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Reclaimed lumber is processed wood retrieved from its original application for purposes of subsequent use. Most reclaimed lumber comes from timbers and decking rescued from old barns, factories and warehouses, although some companies use wood from less traditional structures such as boxcars, coal mines and wine barrels. Reclaimed or antique lumber is used primarily for decoration and home building, for example for siding, architectural details, cabinetry, furniture and flooring.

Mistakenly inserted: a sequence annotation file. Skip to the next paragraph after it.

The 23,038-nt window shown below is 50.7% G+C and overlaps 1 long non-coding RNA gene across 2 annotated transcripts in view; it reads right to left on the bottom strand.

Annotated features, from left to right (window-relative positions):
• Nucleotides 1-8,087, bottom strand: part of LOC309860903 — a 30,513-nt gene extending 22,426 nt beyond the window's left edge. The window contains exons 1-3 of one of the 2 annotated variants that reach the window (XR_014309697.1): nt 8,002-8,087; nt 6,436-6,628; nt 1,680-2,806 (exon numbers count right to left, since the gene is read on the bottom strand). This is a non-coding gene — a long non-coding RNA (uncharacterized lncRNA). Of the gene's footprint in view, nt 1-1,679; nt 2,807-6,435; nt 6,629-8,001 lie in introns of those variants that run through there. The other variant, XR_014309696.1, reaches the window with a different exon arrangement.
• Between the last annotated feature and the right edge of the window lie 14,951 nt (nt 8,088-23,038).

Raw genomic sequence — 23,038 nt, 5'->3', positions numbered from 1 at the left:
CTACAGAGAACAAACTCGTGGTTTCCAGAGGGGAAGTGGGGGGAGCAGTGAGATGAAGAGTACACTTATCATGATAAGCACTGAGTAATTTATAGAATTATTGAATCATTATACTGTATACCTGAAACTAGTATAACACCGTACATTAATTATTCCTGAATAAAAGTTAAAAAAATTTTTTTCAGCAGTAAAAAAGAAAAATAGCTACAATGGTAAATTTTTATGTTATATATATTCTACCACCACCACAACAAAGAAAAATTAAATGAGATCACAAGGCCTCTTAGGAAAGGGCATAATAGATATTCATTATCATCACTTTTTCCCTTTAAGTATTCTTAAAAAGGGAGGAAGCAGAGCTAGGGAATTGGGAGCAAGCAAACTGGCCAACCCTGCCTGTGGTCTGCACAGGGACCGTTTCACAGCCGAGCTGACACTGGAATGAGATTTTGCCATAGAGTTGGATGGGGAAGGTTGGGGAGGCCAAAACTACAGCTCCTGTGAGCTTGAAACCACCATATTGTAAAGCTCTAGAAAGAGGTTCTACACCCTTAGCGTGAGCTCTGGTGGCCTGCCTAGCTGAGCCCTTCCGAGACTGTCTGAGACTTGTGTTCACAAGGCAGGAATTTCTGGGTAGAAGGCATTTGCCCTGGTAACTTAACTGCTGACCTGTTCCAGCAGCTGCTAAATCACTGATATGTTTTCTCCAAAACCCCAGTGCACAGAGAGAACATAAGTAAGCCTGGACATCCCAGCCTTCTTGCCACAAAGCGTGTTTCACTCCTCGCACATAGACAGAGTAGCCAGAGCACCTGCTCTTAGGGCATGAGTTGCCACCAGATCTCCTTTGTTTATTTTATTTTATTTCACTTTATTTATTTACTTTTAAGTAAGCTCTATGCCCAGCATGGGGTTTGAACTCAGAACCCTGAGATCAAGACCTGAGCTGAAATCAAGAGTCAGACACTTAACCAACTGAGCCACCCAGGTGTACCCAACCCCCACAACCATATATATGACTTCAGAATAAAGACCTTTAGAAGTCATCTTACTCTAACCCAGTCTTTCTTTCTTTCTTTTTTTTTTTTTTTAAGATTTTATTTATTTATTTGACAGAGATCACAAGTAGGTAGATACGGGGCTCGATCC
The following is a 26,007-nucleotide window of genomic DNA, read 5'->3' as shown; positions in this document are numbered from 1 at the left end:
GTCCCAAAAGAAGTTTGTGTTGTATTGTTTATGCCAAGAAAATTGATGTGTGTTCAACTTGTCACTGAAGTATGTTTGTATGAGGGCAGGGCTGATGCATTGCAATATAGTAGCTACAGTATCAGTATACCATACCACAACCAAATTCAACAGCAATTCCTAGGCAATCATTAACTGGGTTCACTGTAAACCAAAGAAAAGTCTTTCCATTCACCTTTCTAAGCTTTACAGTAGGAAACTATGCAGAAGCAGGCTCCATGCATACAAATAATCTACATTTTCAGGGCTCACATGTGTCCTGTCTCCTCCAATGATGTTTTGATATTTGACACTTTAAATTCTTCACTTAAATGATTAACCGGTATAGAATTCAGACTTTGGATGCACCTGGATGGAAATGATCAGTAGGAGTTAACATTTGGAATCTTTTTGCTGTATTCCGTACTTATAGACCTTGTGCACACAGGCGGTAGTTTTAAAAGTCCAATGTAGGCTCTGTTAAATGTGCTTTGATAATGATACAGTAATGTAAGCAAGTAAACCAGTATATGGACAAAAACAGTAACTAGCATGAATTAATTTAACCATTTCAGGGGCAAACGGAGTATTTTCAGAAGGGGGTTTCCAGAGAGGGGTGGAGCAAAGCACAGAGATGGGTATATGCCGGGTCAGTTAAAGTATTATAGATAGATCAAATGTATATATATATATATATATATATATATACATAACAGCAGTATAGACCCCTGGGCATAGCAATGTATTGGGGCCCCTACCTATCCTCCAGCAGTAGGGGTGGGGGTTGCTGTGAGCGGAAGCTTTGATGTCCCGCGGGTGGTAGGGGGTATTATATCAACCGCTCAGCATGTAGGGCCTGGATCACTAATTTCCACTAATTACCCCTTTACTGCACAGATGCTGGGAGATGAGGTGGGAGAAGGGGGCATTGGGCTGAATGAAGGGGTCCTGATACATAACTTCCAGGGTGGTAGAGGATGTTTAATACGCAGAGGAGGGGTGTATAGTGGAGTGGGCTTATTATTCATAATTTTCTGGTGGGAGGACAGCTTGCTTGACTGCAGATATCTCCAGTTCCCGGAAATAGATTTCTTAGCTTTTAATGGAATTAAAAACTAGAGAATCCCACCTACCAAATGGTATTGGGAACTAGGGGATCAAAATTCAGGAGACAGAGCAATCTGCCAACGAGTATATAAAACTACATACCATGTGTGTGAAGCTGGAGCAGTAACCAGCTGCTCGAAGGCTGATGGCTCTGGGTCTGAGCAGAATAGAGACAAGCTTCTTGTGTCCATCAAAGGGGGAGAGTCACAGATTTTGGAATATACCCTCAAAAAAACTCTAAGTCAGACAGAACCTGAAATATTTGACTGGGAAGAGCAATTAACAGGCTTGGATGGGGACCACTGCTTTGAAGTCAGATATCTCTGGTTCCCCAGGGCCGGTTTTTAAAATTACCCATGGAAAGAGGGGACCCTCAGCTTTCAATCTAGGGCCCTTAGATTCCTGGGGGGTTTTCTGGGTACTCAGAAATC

In the United States of America, wood once functioned as the primary building material because it was strong, relatively inexpensive and abundant. Today many of these woods that were once plentiful are only available in large quantities through reclamation. One common reclaimed wood, longleaf pine, was used in factories and warehouses built during the Industrial Revolution. Longleaf heart pine was once the most functional wood for construction in America. The trees were slow-growing (taking 200 to 400 years to mature), tall, straight, and had a natural ability to resist mold and insects. More importantly, it was abundant. Longleaf yellow pine grew in thick forests that spanned over 140,000 square miles.